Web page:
Public relations itself can be tough to define to someone unfamiliar with the scope of PR. Most people resort to sticking it in either the “media relations” box (where you’re trying to get press coverage for a client or conversely trying to manage a crisis), or they go the Samantha Jones/Sex and the City route and assume it’s party planning (it’s not).
So, where even PR itself is hard to define, assessing PR efforts can be even more of a challenge. Determining the actual value of media coverage, whether good or bad can be tough to pin down. When managers are asked to explain where the business gains have been made as a result of public relations programs, it can be tempting to turn to standard but unreliable metrics. This is one reason advertising value equivalencies (AVEs) and “clip books” have been around for so long, even though they fall far short of providing any real measure of efforts.
There are a variety of ways to reach beyond AVEs and clip books, the modern version of which is a collection of links, or occasionally, PDFs of online articles.
- Can you measure the taking of an action? If a PR program is driving people to a website, do they click through the links to get to additional information? If you have downloadable or interactive content, you can count how many people are driven to an action.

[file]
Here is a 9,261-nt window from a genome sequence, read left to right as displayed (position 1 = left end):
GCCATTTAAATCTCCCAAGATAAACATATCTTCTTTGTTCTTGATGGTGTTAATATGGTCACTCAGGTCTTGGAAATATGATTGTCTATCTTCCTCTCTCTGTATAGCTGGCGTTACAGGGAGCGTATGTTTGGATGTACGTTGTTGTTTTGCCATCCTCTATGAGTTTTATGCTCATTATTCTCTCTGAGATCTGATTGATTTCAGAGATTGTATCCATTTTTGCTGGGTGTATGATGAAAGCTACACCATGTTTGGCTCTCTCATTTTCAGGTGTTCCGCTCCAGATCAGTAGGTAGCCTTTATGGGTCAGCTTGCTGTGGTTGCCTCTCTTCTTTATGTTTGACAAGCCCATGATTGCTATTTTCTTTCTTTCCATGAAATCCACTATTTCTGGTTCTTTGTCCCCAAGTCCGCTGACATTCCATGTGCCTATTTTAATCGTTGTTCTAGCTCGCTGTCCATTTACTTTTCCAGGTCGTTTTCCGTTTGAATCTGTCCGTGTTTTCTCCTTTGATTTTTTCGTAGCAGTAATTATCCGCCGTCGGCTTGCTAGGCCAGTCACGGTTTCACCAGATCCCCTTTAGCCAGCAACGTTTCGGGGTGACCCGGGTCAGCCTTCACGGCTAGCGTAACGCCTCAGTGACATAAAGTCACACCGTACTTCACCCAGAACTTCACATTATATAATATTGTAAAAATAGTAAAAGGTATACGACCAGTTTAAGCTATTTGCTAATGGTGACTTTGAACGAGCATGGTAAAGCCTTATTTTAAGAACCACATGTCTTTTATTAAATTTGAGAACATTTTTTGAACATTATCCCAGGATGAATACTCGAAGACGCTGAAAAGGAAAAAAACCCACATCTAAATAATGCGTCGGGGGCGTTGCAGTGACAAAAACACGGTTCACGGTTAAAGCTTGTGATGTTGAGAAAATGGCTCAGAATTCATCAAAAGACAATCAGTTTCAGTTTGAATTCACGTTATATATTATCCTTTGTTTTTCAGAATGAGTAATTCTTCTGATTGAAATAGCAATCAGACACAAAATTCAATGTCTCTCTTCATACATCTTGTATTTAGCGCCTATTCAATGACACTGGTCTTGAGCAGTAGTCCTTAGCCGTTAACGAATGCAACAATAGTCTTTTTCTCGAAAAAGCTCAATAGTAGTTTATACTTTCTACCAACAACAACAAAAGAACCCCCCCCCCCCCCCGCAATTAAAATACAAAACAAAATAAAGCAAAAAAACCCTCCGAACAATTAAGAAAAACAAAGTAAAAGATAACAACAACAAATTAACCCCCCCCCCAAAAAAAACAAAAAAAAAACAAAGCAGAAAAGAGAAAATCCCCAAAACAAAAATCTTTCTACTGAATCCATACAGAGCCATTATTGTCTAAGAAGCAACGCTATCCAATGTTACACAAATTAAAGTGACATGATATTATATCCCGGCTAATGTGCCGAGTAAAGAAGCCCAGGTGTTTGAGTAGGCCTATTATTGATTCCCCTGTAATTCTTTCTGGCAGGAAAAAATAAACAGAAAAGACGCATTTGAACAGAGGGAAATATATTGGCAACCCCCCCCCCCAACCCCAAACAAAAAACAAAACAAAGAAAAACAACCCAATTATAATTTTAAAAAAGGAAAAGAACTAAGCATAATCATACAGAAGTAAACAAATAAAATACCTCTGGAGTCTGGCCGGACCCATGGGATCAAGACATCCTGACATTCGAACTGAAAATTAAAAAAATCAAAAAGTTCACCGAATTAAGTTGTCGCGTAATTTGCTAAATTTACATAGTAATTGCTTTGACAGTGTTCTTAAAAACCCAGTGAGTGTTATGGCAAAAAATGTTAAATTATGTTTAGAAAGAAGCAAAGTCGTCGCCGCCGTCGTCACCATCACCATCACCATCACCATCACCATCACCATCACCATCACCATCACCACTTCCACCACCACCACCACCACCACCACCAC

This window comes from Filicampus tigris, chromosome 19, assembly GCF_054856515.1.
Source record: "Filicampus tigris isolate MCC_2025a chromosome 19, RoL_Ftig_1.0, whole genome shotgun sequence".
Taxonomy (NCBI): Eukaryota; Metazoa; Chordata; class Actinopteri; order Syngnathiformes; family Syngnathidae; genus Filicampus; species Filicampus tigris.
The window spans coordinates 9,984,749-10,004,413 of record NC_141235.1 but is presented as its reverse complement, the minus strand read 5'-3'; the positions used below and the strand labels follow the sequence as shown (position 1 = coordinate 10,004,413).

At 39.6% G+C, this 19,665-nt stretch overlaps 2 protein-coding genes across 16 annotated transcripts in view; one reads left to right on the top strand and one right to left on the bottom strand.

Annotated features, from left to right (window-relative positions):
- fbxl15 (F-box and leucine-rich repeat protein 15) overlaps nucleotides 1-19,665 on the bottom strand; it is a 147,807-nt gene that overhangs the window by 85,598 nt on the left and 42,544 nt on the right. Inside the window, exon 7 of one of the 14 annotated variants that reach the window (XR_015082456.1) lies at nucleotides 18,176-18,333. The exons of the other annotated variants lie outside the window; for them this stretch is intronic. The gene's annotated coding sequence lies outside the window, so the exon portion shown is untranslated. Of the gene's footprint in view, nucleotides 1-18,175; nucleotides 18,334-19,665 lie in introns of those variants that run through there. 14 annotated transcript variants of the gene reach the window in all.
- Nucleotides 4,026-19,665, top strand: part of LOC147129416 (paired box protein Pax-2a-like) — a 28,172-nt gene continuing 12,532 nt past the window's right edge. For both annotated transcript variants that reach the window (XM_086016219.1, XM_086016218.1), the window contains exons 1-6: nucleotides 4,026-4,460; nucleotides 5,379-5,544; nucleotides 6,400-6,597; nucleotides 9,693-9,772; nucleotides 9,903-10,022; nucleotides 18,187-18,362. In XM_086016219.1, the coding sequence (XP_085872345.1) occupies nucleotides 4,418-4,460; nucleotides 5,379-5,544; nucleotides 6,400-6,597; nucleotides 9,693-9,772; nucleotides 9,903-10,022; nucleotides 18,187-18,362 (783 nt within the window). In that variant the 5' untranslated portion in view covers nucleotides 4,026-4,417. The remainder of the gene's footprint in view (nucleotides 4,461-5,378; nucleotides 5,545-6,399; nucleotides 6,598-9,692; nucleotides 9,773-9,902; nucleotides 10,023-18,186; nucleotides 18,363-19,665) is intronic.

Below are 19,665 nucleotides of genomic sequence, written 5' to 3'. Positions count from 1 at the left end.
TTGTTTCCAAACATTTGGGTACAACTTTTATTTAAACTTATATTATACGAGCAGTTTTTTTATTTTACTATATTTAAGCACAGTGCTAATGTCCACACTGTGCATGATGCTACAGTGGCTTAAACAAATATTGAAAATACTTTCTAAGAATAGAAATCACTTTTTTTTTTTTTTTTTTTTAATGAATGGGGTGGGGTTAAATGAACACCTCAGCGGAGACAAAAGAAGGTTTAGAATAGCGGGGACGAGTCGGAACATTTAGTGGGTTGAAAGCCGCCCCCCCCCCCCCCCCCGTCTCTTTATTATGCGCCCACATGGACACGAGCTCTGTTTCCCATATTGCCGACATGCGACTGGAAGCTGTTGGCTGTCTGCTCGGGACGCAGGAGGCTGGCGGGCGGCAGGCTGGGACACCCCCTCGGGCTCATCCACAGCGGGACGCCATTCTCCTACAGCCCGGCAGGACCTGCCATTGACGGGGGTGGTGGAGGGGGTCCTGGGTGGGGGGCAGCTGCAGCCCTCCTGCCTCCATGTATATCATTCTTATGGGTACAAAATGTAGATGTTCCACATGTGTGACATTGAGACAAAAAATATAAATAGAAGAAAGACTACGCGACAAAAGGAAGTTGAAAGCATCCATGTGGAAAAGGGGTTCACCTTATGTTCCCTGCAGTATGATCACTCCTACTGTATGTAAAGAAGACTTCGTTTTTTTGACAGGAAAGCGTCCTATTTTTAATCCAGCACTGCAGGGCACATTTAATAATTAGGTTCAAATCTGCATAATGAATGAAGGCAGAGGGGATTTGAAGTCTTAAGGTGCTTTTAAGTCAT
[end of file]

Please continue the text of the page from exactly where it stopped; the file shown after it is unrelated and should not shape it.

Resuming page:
- Another form of action-taking is making a donation. If you’re a non-profit and your PR program is telling donors a compelling story, are they then contributing to the cause?
- Increased engagement on social platforms is another way to see if a PR program is generating results. Retweets, shares, and conversation and interaction on Facebook are ways to see if engagement is increasing.
- In your media monitoring, are you seeing a change in the sentiment assessed to coverage? This is a straightforward way of determining if a publicity or reputation campaign is working. It’s important to set a baseline first, which should be done prior to implementing a PR campaign. From there, you can see how sentiment changes as messages and PR programs take their course.
- If you are working in a highly technical field, another way to measure communications efforts is to review the accuracy of coverage. While a great deal of this is dependent on the reporter or media outlet, a long-term engagement to increase understanding and awareness can be measured doing media analysis.
- A new product or launch effort will generate inquiries and feedback. Keeping track of these will help to assess the effectiveness of messaging. How relevant are the questions being received? Does the feedback indicate that your target audiences are being reached? Analyzing these types of comments can show if your targeting is reaching the intended audiences.
- Customer service inquiries can be examined for similar data, depending on the size and reach of the PR program.
Tying PR programs back to business goals is the most important step that you can take when engaging in communications activities. Can you still run a PR program without doing so? Well, yes, and people have been doing so for years. But making the link back to actual business goals will help make the argument that PR is an effective and vital part of overall company communications efforts.